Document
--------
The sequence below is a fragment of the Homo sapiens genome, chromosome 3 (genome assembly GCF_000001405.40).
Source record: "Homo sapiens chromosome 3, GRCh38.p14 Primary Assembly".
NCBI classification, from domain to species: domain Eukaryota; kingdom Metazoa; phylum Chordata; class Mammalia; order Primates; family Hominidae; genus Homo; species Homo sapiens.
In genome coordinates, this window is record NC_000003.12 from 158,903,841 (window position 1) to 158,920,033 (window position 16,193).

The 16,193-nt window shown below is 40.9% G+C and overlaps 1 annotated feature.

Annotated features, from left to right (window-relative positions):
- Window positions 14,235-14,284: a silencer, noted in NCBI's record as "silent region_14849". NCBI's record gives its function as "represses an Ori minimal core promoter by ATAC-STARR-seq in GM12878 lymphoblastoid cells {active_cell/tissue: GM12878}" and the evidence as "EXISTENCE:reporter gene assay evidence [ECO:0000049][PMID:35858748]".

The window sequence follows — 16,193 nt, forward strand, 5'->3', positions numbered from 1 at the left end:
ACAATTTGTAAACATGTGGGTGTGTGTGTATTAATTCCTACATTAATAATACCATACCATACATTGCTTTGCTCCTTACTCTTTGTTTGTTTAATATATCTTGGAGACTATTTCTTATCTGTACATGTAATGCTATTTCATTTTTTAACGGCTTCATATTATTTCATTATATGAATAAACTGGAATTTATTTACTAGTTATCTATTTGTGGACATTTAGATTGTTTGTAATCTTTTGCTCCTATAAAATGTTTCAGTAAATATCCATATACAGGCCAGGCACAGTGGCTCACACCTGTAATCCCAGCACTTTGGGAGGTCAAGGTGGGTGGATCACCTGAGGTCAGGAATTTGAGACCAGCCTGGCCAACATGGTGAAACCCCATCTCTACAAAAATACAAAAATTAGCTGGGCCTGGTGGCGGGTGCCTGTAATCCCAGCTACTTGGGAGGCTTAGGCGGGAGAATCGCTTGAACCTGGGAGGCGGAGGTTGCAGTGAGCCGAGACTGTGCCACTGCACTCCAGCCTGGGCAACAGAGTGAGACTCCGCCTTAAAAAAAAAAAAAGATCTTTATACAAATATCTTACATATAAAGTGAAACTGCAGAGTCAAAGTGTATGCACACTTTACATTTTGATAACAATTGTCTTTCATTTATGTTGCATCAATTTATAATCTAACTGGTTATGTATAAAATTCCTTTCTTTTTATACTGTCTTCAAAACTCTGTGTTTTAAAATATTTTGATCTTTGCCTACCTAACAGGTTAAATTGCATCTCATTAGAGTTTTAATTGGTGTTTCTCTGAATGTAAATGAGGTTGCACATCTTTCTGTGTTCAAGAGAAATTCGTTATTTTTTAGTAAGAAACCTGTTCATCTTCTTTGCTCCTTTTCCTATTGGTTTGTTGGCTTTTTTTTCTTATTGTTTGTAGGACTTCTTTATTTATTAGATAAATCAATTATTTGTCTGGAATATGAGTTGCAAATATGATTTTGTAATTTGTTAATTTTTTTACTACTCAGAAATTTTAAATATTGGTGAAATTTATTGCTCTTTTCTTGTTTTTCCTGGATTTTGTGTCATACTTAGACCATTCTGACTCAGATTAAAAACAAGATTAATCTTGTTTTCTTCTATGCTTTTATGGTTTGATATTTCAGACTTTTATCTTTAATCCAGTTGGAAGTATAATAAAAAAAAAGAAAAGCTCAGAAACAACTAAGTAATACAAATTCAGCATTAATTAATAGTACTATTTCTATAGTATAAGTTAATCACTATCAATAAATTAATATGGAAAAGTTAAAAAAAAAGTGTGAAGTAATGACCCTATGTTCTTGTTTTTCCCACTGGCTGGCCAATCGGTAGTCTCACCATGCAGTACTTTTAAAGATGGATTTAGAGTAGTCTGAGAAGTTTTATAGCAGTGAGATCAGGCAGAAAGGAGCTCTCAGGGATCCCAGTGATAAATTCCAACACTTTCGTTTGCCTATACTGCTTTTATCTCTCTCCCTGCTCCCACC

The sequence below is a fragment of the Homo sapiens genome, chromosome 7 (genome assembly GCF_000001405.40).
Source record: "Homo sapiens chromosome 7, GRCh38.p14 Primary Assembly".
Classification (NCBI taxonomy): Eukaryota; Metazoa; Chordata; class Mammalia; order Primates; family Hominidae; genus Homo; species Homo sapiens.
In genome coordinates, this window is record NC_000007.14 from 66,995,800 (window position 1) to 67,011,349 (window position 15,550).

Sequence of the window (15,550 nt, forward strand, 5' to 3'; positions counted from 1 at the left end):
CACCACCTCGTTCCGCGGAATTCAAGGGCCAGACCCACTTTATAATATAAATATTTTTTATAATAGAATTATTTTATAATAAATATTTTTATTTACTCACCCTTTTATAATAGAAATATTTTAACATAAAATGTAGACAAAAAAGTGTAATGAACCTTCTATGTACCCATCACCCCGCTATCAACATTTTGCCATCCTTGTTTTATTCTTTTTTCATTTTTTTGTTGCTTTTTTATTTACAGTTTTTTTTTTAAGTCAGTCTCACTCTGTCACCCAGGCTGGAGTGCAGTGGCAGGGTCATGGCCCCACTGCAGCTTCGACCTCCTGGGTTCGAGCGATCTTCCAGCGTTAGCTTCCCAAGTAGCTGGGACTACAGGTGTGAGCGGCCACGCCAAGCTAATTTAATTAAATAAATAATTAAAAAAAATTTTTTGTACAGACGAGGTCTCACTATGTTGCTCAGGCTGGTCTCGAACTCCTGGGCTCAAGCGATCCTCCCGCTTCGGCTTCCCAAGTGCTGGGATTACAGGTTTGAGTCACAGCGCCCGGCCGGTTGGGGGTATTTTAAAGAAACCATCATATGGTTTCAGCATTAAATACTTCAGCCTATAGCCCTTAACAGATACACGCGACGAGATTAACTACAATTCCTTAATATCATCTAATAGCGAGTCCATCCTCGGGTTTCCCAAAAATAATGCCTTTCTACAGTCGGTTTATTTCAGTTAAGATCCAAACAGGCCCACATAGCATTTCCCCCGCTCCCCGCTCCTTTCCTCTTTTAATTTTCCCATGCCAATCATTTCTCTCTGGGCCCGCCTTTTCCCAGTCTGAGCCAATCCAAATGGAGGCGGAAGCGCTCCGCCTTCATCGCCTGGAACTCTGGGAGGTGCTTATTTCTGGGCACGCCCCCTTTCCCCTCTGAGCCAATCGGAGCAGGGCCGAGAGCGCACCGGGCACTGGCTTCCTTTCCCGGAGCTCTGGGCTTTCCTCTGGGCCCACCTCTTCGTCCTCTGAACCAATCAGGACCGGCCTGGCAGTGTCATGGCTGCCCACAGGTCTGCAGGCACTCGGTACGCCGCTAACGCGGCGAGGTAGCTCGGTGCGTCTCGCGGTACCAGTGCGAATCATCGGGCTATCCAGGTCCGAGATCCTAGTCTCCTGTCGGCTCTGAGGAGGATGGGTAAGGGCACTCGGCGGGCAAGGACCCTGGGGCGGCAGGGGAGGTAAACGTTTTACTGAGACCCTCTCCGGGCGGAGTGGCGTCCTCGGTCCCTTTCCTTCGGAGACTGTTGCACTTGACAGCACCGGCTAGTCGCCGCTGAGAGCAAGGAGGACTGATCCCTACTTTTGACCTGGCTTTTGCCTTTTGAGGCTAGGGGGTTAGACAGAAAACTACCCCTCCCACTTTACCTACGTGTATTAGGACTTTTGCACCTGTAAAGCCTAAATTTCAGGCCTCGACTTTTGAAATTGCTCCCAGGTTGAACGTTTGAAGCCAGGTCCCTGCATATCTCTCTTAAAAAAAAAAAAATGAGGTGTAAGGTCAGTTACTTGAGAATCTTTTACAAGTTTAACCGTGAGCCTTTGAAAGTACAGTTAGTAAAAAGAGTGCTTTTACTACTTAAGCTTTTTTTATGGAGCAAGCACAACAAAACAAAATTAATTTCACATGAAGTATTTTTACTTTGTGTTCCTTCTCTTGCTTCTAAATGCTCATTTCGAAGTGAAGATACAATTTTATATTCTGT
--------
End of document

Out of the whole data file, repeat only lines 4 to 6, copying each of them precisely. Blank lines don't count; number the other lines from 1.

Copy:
In genome coordinates, this window is record NC_000003.12 from 158,903,841 (window position 1) to 158,920,033 (window position 16,193).

The 16,193-nt window shown below is 40.9% G+C and overlaps 1 annotated feature.

Annotated features, from left to right (window-relative positions):